Chairlift gets people out of their seats

Erin Sale

Immediately the room was filled with energy. The first song had a beachy feel with the use of steel drums. Polachek was an interesting sight. 

On April 6th I went to see Chairlift with Nite Jewel at the new Electric Owl on Main Street. The venue reflected the genre of music with its neons of orange, red, yellow, and blue. Nite Jewel started the night off around 8:30. They are a four person group represented by their young brunette singer, Ramona Gonzalez. She had a decent voice that bled 80s. However, the songs seemed off-time, slow, and muddy.

Although Gonzalez gained more confidence by the third song, there was no chemistry between the band members. It was as if everyone was their own separate musical entity. The bassist acted the part, being nonchalant. The keyboardist was easily the most talented with his interesting musical flourishes. The drummer merely looked bored.

Nite Jewel has lots of potential but I was left feeling like I was watching live music in a coffee shop. I felt like I was in the movie Labyrinth and David Bowie was about to strut out, juggling glass balls. Everything felt on the verge of danceable. This was evident by the static dance floor. The most exciting part of the show was probably their heavily bearded roadie.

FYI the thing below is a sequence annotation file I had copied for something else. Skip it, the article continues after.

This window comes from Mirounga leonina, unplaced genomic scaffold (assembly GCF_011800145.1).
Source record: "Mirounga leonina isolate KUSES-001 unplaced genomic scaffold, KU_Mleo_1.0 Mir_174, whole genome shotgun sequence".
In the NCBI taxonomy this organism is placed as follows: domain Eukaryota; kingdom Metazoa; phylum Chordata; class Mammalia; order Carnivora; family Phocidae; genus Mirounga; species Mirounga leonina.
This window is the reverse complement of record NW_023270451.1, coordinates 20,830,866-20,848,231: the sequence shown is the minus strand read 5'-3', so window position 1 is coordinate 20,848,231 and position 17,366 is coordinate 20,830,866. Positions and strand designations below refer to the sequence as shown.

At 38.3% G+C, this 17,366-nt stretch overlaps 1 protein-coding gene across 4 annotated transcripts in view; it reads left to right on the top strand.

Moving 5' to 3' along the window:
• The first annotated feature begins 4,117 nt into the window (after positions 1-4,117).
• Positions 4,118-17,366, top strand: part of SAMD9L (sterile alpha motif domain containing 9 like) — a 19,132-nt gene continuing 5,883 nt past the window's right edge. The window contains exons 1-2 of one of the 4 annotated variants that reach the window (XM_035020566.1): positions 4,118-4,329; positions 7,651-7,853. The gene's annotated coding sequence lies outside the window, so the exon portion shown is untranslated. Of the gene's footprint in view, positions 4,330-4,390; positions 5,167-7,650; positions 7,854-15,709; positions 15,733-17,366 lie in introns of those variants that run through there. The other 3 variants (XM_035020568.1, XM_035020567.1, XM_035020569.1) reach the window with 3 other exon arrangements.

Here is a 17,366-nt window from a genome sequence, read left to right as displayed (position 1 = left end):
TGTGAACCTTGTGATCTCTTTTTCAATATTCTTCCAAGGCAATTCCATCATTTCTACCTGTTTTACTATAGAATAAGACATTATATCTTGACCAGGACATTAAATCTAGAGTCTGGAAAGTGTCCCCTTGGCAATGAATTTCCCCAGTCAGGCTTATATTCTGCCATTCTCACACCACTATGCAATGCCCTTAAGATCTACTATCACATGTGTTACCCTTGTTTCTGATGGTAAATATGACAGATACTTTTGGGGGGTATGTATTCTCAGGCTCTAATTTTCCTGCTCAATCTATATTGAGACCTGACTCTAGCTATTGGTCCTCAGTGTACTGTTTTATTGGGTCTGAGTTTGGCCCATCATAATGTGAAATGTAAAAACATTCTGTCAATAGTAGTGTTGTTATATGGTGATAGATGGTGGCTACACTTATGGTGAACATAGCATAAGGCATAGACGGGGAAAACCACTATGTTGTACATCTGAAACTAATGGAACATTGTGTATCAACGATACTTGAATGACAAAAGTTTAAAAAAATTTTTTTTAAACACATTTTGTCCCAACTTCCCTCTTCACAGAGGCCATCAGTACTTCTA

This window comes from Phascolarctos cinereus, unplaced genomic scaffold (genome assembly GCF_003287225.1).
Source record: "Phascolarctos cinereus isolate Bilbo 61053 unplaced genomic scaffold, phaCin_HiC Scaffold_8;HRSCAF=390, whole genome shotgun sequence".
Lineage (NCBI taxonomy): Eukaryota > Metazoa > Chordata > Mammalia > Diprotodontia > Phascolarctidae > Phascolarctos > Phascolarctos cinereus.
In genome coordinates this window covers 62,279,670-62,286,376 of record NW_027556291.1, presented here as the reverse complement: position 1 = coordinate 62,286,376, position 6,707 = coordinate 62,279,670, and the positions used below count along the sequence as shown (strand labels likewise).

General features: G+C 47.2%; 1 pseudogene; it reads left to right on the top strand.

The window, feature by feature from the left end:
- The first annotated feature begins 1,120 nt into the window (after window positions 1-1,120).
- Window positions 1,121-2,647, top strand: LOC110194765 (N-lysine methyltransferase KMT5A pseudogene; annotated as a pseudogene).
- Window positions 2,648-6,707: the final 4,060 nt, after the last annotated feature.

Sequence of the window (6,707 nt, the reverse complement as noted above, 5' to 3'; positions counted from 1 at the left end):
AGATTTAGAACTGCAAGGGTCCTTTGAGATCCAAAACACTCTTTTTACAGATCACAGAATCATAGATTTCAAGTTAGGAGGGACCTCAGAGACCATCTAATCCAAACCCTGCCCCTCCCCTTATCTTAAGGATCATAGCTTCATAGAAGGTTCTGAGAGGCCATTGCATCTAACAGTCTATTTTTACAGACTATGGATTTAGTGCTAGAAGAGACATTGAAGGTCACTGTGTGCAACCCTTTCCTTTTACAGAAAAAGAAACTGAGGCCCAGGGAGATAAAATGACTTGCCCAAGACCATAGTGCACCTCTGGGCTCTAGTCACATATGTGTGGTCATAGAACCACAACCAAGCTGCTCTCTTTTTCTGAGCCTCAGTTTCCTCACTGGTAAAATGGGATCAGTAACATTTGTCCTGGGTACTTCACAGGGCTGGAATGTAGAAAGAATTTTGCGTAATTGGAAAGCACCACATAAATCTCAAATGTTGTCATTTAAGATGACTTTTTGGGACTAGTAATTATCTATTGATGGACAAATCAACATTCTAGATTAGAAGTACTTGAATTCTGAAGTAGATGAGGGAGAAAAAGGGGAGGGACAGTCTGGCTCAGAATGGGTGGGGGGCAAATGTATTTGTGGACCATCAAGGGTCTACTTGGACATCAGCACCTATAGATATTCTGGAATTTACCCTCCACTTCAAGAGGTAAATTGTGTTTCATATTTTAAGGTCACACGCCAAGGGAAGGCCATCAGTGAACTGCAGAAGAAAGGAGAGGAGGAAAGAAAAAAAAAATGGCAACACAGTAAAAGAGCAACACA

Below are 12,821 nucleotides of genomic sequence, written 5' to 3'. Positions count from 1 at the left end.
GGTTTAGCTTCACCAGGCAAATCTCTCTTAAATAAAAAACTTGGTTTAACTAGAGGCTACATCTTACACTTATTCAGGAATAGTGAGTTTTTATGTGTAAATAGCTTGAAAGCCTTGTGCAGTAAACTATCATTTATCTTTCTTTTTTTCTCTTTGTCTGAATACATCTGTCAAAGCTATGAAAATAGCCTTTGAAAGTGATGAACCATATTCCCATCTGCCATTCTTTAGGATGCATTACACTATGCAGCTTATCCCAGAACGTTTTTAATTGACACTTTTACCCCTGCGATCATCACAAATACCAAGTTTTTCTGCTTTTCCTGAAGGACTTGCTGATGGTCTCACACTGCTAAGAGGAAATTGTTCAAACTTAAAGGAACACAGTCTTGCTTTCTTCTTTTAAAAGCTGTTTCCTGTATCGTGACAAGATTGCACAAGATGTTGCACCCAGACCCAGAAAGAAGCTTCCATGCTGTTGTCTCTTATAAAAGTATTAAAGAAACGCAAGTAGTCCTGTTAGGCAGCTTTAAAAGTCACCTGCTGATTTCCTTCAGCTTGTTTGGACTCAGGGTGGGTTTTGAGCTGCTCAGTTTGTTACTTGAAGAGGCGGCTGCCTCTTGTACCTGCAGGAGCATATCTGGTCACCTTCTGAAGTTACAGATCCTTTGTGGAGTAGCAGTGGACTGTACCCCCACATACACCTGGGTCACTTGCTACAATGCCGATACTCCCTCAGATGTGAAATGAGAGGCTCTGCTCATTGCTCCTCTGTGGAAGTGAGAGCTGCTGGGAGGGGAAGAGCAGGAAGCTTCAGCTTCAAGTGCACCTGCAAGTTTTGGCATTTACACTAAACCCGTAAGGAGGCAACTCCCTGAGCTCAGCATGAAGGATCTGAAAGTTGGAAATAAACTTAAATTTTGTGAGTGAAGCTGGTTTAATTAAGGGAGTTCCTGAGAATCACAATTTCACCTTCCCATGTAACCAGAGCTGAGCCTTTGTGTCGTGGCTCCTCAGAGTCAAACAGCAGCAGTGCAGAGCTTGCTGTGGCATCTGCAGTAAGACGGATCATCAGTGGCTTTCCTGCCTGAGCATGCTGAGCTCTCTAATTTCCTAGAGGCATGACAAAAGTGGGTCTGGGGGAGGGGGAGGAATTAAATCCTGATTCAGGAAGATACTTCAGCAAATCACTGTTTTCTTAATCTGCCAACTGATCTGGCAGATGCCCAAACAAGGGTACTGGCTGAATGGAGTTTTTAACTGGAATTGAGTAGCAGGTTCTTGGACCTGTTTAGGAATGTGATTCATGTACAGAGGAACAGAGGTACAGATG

Chairlift was a whole different animal. Caroline Polachek opened with straight-up yelling, grabbing everyone’s attention. Immediately the room was filled with energy. The first song had a beachy feel with the use of steel drums. Polachek was an interesting sight.

She was wearing a baggy black t-shirt tucked into high-waisted jeans. She danced strangely and magically. I was reminded of Patti Smith because she didn’t care what she looked like, she just felt the music. The third song had an intensely industrial feel through the percussive sound of clanging hammers. Their fifth song was my favourite, Met Before, so I abandoned my observatory seat at the back of the club and went to join the crowd.

The sixth song was the weaker point of the set as the vocalist tried too hard to change her voice. It sounded best at its natural volume and pitch, allowing it to be stronger.

Their seventh song was “Bruises,” the one used in the iPod commercial in 2008. The energy seemed to be sucked out of the band for this one, even though the crowd was more into it. It made me wonder if Bruises was to Chairlift as “Creep” is to Radiohead.

The eighth song was a ballad with intensely powerful percussion that sounded like rumbling thunder. I felt the sound physically in my body. They ended with Evident Utensil and Amanaemonesia. Chairlift was one of the best live bands I’ve seen in a while. 


  • Posted on: 12 April 2016
  • By: Administrator
  • Author: Erin Sale